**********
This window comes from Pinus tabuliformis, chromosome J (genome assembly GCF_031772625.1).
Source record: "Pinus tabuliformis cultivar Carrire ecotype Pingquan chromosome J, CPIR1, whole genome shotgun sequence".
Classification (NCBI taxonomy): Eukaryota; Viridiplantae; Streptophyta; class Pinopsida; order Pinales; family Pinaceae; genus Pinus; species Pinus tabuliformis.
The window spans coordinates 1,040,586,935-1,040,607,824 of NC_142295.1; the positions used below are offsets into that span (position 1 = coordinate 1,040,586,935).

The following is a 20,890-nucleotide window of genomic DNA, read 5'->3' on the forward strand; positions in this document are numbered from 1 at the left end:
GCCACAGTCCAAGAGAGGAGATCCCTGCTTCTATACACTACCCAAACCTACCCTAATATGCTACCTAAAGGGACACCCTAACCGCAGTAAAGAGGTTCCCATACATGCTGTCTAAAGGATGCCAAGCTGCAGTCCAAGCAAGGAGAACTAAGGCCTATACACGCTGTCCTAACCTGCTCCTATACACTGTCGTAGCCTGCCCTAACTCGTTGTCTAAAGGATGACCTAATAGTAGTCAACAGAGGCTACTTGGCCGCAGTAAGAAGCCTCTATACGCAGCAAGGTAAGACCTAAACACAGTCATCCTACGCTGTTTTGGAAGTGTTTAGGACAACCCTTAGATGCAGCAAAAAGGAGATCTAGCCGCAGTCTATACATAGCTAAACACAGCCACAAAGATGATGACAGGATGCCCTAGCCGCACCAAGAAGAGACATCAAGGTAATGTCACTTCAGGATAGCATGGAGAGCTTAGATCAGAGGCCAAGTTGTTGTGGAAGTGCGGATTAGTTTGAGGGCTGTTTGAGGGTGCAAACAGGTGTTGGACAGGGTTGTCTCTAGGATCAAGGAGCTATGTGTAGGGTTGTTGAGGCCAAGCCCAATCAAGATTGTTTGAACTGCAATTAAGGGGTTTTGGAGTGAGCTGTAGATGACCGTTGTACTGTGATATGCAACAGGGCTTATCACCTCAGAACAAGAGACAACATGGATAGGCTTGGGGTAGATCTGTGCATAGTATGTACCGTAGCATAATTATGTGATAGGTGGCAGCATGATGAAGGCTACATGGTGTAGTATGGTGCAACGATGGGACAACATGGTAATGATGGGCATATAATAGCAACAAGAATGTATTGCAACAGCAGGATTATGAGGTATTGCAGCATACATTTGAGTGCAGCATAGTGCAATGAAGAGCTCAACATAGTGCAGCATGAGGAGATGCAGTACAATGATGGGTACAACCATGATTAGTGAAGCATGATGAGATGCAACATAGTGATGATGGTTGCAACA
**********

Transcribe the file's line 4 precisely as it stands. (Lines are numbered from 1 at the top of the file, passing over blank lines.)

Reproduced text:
The window spans coordinates 1,040,586,935-1,040,607,824 of NC_142295.1; the positions used below are offsets into that span (position 1 = coordinate 1,040,586,935).